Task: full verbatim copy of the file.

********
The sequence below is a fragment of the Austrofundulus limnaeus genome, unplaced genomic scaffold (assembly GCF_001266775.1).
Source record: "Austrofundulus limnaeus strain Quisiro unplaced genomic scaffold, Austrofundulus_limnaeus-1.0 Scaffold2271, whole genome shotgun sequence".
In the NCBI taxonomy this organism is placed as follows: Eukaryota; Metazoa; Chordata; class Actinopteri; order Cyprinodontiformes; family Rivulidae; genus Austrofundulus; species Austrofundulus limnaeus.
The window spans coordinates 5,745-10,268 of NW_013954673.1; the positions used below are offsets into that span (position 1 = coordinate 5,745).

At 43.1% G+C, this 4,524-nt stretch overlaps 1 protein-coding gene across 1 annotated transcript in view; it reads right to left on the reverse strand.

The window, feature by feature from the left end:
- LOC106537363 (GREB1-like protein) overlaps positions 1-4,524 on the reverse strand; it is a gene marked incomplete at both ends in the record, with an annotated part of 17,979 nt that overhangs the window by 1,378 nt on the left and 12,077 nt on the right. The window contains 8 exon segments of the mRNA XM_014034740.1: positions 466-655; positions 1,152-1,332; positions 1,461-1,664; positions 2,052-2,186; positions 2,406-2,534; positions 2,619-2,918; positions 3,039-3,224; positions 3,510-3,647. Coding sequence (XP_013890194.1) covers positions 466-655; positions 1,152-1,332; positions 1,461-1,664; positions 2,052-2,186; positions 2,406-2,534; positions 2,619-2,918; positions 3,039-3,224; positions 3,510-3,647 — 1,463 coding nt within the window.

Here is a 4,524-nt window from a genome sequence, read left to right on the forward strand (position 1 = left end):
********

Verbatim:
The sequence below is a fragment of the Austrofundulus limnaeus genome, unplaced genomic scaffold (assembly GCF_001266775.1).
Source record: "Austrofundulus limnaeus strain Quisiro unplaced genomic scaffold, Austrofundulus_limnaeus-1.0 Scaffold2271, whole genome shotgun sequence".
In the NCBI taxonomy this organism is placed as follows: Eukaryota; Metazoa; Chordata; class Actinopteri; order Cyprinodontiformes; family Rivulidae; genus Austrofundulus; species Austrofundulus limnaeus.
The window spans coordinates 5,745-10,268 of NW_013954673.1; the positions used below are offsets into that span (position 1 = coordinate 5,745).

At 43.1% G+C, this 4,524-nt stretch overlaps 1 protein-coding gene across 1 annotated transcript in view; it reads right to left on the reverse strand.

The window, feature by feature from the left end:
- LOC106537363 (GREB1-like protein) overlaps positions 1-4,524 on the reverse strand; it is a gene marked incomplete at both ends in the record, with an annotated part of 17,979 nt that overhangs the window by 1,378 nt on the left and 12,077 nt on the right. The window contains 8 exon segments of the mRNA XM_014034740.1: positions 466-655; positions 1,152-1,332; positions 1,461-1,664; positions 2,052-2,186; positions 2,406-2,534; positions 2,619-2,918; positions 3,039-3,224; positions 3,510-3,647. Coding sequence (XP_013890194.1) covers positions 466-655; positions 1,152-1,332; positions 1,461-1,664; positions 2,052-2,186; positions 2,406-2,534; positions 2,619-2,918; positions 3,039-3,224; positions 3,510-3,647 — 1,463 coding nt within the window.

Here is a 4,524-nt window from a genome sequence, read left to right on the forward strand (position 1 = left end):